Revelation 4:1 After this I looked, and, behold, a door was opened in heaven: and the first voice which I heard was as it were of a trumpet talking with me; which said, Come up hither, and I will shew thee things which must be hereafter.

2 And immediately I was in the spirit: and, behold, a throne was set in heaven, and one sat on the throne.

3 And he that sat was to look upon like a jasper and a sardine stone: and there was a rainbow round about the throne, in sight like unto an emerald.

4 And round about the throne were four and twenty seats: and upon the seats I saw four and twenty elders sitting, clothed in white raiment; and they had on their heads crowns of gold.

5 And out of the throne proceeded lightnings and thunderings and voices: and there were seven lamps of fire burning before the throne, which are the seven Spirits of God.

6 And before the throne there was a sea of glass like unto crystal: and in the midst of the throne, and round about the throne, were four beasts full of eyes before and behind.

7 And the first beast was like a lion, and the second beast like a calf, and the third beast had a face as a man, and the fourth beast was like a flying eagle.

8 And the four beasts had each of them six wings about him; and they were full of eyes within: and they rest not day and night, saying, Holy, holy, holy, Lord God Almighty, which was, and is, and is to come.

9 And when those beasts give glory and honour and thanks to him that sat on the throne, who liveth for ever and ever,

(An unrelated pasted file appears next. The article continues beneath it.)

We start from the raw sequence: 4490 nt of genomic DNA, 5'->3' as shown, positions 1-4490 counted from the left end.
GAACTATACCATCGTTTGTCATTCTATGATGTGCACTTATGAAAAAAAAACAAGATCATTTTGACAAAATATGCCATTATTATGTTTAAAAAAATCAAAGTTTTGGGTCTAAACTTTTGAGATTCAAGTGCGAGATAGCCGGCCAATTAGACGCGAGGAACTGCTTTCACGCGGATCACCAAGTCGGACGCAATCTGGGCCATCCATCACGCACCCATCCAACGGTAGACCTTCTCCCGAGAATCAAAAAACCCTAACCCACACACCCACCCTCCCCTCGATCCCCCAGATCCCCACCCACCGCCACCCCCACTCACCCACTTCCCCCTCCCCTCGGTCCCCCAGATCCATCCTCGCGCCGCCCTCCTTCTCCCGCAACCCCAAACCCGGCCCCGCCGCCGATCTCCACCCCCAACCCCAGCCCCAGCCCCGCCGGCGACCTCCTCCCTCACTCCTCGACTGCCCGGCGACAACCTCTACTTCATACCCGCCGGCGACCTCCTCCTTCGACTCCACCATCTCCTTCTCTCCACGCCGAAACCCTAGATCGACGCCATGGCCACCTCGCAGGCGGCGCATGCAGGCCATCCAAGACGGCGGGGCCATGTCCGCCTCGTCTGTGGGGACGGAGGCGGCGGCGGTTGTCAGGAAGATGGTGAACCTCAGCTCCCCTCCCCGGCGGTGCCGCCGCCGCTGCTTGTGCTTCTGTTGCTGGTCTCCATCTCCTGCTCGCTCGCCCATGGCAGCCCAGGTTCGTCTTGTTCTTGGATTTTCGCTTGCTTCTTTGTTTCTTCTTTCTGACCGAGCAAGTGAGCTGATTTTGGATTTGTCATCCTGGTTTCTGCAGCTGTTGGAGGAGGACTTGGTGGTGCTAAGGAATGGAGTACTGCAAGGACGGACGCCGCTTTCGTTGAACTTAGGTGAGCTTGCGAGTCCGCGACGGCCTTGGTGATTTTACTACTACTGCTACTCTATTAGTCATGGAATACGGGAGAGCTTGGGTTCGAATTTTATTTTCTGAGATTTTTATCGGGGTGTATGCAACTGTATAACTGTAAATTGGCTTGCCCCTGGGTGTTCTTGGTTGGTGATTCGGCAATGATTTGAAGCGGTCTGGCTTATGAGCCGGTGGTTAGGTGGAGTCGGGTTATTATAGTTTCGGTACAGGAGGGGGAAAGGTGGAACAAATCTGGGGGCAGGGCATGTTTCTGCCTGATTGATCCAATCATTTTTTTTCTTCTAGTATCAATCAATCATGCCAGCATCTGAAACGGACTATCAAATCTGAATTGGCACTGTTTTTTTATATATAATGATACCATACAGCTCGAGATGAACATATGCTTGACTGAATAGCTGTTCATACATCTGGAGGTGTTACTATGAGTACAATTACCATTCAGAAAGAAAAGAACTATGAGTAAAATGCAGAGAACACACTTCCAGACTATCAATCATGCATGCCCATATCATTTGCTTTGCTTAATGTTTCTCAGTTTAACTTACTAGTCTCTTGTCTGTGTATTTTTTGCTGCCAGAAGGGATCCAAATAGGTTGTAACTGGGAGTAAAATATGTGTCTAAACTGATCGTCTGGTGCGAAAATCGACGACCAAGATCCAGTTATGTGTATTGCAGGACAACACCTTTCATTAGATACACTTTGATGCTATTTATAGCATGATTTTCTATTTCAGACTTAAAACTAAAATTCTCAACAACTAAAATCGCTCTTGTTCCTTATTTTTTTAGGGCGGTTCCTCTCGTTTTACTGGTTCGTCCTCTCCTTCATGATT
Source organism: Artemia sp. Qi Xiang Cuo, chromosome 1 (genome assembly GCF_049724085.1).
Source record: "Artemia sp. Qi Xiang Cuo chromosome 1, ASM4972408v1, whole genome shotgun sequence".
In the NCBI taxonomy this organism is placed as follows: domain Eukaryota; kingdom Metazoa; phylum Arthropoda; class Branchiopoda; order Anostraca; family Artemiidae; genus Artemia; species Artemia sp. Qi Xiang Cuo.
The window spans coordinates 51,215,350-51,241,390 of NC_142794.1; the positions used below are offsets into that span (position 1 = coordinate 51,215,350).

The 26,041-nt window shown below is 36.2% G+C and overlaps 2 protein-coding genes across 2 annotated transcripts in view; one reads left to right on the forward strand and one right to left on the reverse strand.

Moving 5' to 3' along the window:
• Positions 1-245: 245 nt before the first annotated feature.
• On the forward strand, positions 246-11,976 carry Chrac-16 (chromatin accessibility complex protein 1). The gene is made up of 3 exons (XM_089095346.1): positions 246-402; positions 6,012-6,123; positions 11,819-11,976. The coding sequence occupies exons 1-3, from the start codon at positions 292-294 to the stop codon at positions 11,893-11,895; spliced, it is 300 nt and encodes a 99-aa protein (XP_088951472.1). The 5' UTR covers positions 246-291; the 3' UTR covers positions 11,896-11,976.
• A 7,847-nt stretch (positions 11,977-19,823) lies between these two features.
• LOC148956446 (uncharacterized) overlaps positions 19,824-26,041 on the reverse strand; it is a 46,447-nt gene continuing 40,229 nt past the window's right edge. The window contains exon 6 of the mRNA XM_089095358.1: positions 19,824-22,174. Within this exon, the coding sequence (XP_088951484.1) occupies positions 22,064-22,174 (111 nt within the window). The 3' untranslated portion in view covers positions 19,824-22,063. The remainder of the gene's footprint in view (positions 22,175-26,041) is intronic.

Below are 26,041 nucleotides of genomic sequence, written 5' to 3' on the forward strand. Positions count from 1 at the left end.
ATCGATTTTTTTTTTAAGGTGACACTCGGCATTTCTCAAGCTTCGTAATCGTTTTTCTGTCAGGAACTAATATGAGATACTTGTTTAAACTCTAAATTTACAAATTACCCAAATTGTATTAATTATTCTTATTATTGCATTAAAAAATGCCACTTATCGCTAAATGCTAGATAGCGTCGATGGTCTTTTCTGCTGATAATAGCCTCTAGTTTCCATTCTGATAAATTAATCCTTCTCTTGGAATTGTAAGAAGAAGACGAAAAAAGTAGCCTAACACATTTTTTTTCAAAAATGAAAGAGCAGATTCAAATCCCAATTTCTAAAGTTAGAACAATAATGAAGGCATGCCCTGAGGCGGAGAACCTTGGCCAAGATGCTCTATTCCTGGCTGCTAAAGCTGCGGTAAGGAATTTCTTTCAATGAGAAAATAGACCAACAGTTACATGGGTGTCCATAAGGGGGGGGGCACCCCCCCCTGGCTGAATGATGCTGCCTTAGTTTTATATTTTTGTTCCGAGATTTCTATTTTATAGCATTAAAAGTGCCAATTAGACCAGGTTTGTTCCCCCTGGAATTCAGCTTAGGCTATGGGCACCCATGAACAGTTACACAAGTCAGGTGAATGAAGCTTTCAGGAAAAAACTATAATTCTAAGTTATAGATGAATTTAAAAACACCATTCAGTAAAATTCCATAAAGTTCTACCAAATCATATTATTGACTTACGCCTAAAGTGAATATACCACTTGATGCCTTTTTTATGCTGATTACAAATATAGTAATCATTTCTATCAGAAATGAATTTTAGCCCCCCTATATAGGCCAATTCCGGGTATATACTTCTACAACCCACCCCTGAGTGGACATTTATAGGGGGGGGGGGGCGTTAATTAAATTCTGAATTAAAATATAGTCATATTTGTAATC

10 The four and twenty elders fall down before him that sat on the throne, and worship him that liveth for ever and ever, and cast their crowns before the throne, saying,


MEMORY VERSE: Thou art worthy, O Lord, to receive glory and honour and power: for thou hast created all things, and for thy pleasure they are and were created. —Revelation 4:11


CENTRAL THOUGHT: John’s vision continues as a new scene unfolds—the throne of God and its surroundings. The elders and the living creatures round about the throne are symbolic of the redeemed of all ages and the ministry of both Old and New Testament dispensations.




Revelation 4:1 “After this”: after these things. “I looked”: I saw. “And behold, a door was opened in heaven”: “The angel with trumpet voice gave summons for him to ascend to heaven ‘in the spirit’ (or under the influence of the spirit of prophecy) to behold the events of the future, passing before him as a vast moving picture. This fact of John’s ascension to heaven to behold certain visions of the future (which begin properly with chapter 6) will serve to explain many allusions to things said to occur in heaven, merely signifying that John was in heaven when these things were revealed to him, although their fulfilment was intimately connected with the affairs of the church on earth, for whose benefit the Revelation was given and unto whom it was sent” (Revelation Explained).